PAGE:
NASA's Mission to Pluto and the Kuiper Belt
Posted on January 21, 2021
New Horizons roared into the skies aboard a powerful Atlas V rocket at 2 p.m. EST on Jan. 19, 2006. It separated from its solid-fuel kick motor 44 minutes, 53 seconds after launch, and mission controllers at the Johns Hopkins University Applied Physics Laboratory (APL) in Laurel, Md., where the spacecraft was designed and built, received the first radio signals from New Horizons a little more than five minutes later. The radio communications, sent through NASA's Deep Space Network antennas in Canberra, Australia, confirmed to controllers that the spacecraft was healthy and ready to begin initial operations.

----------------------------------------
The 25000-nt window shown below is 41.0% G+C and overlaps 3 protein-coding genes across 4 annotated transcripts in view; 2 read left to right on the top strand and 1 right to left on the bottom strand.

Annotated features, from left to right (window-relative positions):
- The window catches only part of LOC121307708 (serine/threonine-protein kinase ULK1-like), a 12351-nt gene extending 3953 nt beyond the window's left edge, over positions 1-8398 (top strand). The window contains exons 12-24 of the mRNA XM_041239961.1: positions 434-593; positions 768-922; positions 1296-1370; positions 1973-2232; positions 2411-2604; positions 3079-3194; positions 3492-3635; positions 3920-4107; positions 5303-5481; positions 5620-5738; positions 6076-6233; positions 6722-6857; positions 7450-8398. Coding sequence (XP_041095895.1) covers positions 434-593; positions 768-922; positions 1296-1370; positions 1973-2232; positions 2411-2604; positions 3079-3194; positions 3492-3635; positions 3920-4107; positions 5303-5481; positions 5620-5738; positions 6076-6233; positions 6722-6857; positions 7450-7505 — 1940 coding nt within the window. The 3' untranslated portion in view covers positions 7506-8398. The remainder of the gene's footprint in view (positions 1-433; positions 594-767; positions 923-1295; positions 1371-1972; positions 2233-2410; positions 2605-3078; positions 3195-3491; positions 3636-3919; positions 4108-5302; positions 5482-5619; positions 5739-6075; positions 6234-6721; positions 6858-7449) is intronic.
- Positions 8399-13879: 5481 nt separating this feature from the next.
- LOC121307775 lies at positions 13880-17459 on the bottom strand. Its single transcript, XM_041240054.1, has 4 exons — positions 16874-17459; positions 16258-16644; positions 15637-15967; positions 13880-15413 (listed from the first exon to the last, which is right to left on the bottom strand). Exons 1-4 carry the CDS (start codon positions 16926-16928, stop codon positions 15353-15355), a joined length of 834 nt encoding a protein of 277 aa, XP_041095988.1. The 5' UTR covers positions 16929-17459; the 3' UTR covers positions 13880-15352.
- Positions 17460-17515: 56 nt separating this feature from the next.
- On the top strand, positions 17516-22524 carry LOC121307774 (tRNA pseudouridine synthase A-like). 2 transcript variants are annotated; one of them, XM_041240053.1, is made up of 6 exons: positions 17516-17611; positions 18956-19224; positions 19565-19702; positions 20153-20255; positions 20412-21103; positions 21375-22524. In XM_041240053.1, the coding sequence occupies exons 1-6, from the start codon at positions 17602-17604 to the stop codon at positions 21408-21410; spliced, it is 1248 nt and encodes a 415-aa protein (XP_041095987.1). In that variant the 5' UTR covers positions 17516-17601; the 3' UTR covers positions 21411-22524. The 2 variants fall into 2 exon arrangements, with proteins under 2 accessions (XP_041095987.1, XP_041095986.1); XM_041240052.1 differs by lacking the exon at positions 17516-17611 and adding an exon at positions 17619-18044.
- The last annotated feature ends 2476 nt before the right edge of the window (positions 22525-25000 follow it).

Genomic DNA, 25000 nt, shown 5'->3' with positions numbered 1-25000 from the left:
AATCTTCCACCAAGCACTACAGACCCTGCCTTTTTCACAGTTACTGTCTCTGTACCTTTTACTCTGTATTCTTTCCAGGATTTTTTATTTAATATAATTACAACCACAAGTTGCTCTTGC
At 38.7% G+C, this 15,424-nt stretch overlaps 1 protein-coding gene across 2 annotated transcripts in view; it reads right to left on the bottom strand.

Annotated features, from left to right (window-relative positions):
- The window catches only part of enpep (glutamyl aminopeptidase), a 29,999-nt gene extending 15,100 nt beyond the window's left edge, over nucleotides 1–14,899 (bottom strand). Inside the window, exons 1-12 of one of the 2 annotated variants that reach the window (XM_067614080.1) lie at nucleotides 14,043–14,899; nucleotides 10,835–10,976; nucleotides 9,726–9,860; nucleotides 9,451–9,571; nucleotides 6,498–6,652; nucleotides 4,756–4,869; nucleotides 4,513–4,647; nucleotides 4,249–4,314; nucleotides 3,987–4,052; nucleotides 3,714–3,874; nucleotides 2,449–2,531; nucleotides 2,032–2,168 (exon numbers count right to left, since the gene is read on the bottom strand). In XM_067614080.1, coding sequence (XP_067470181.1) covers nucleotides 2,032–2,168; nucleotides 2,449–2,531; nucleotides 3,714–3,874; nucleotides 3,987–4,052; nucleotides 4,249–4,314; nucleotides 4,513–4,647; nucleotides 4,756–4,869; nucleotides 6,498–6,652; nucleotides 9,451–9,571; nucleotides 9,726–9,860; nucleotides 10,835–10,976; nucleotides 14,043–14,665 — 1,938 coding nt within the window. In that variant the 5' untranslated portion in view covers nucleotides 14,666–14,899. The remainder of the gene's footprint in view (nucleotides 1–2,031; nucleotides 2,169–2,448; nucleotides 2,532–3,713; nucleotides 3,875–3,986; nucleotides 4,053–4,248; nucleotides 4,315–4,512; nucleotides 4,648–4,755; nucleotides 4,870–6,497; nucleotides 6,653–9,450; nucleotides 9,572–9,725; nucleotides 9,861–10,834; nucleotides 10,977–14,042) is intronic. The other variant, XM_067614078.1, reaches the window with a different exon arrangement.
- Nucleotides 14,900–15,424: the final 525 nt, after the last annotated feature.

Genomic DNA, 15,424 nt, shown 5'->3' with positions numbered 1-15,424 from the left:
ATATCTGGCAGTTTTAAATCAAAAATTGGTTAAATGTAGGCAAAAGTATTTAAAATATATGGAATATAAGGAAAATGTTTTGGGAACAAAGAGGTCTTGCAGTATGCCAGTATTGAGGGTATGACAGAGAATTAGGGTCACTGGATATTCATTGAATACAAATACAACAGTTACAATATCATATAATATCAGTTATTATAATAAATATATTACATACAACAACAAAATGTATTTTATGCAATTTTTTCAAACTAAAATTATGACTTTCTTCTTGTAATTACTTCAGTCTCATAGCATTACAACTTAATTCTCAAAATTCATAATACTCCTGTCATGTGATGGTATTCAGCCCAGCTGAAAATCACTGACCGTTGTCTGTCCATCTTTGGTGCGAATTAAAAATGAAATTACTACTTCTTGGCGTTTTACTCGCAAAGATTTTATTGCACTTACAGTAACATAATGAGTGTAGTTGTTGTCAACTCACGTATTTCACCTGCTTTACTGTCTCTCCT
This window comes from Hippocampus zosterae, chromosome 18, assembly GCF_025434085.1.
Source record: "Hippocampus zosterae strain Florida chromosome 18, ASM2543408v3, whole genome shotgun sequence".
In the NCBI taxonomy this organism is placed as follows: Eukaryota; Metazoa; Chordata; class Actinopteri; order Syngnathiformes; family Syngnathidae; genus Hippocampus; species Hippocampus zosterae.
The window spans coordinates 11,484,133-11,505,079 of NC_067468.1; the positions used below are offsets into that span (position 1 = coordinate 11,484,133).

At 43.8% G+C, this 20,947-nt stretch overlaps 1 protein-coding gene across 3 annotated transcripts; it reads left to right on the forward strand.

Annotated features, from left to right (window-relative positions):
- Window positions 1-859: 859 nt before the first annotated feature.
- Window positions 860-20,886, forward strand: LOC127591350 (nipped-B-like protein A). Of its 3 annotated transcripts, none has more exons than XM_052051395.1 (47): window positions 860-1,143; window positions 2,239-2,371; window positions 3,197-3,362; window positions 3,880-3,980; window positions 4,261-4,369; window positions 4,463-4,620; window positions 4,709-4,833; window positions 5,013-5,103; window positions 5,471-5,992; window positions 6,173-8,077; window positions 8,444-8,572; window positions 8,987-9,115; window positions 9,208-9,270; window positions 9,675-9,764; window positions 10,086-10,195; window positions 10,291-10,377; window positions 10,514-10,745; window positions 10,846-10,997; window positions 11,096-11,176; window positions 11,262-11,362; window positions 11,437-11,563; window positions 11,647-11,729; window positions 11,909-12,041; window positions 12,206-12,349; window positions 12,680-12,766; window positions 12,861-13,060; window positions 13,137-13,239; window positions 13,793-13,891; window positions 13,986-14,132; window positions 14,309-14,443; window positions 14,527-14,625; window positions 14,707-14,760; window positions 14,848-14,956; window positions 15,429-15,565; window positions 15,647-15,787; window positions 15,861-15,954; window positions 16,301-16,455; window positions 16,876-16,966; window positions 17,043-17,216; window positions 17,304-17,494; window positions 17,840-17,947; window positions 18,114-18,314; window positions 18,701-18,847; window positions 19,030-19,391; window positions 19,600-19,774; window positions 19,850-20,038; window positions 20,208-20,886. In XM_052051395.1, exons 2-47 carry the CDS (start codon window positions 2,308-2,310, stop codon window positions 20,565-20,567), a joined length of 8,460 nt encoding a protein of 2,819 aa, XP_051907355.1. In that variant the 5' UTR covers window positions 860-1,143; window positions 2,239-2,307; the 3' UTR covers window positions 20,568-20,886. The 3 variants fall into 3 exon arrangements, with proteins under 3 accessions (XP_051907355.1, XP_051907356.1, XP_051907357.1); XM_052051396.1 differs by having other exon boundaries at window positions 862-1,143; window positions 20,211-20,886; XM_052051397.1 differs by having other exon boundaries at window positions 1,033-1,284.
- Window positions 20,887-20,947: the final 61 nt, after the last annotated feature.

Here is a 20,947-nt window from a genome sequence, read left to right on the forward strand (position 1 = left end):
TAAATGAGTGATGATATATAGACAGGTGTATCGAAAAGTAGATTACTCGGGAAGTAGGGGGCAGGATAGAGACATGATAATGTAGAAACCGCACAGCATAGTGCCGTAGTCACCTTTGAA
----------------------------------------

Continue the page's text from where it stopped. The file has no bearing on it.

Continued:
"Today, NASA began an unprecedented journey of exploration to the ninth planet in the solar system," said Colleen Hartman, then deputy associate administrator for NASA's Science Mission Directorate, moments after launch from Cape Canaveral Air Force Station, Florida. "Right now, what we know about Pluto could be written on the back of a postage stamp. After this mission, we'll be able to fill textbooks with new information."
Some of those books have now been published, others are in the works. To mark the 15th anniversary of the launch that started New Horizons' historic voyage to Pluto – and beyond – members of the mission team share their memories of that landmark event.
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